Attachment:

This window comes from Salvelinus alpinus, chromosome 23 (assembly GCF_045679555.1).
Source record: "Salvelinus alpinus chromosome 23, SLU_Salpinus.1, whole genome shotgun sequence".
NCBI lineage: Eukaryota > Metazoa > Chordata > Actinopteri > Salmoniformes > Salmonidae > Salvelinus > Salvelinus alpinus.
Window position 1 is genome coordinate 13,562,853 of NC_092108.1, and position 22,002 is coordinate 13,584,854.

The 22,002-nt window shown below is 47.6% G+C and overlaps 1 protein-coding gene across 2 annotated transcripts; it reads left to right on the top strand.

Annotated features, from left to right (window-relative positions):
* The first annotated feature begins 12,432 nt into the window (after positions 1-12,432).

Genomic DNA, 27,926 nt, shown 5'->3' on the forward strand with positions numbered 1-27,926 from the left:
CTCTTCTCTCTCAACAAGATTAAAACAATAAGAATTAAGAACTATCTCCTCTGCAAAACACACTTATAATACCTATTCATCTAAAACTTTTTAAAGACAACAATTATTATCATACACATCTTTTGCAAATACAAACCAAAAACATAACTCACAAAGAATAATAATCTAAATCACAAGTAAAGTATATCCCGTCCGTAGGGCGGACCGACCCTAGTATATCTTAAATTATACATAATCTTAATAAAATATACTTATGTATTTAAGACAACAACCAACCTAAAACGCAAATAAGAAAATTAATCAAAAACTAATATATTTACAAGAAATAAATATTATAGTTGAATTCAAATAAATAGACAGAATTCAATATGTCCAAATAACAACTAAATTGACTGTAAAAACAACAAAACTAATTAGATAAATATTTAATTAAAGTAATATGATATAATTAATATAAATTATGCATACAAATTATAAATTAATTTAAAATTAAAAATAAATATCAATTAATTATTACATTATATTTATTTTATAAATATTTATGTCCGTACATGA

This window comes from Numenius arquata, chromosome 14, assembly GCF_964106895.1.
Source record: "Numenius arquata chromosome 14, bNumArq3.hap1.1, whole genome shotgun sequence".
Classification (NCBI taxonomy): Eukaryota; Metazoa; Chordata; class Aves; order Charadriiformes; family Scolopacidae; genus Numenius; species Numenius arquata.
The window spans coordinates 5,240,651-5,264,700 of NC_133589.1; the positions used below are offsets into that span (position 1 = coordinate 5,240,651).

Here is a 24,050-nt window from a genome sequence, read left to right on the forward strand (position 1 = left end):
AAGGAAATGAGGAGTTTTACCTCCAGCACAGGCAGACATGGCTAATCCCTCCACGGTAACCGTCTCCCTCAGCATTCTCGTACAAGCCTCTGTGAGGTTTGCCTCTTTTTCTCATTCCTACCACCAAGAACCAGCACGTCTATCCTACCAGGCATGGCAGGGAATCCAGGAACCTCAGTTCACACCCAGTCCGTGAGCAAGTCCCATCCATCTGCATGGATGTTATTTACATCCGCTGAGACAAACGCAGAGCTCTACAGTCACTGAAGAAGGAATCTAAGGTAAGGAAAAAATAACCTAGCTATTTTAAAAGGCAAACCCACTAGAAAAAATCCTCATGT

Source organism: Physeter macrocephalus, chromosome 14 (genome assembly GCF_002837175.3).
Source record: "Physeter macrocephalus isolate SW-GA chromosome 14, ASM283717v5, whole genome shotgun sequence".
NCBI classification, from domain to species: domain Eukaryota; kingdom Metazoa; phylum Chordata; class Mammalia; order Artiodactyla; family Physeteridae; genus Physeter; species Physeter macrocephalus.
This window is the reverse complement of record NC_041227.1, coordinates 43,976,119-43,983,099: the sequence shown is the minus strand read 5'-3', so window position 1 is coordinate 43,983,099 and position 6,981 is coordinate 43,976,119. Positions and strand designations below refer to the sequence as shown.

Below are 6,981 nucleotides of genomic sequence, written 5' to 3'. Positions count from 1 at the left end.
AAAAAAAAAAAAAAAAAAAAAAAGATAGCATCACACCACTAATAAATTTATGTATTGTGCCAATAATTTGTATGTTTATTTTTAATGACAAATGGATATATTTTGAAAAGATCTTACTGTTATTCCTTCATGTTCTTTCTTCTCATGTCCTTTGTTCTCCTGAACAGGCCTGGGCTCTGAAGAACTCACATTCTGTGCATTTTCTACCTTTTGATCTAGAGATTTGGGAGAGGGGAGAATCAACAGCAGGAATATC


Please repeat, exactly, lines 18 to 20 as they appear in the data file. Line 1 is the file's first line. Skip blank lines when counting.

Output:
NCBI classification, from domain to species: domain Eukaryota; kingdom Metazoa; phylum Chordata; class Mammalia; order Artiodactyla; family Physeteridae; genus Physeter; species Physeter macrocephalus.
This window is the reverse complement of record NC_041227.1, coordinates 43,976,119-43,983,099: the sequence shown is the minus strand read 5'-3', so window position 1 is coordinate 43,983,099 and position 6,981 is coordinate 43,976,119. Positions and strand designations below refer to the sequence as shown.

Below are 6,981 nucleotides of genomic sequence, written 5' to 3'. Positions count from 1 at the left end.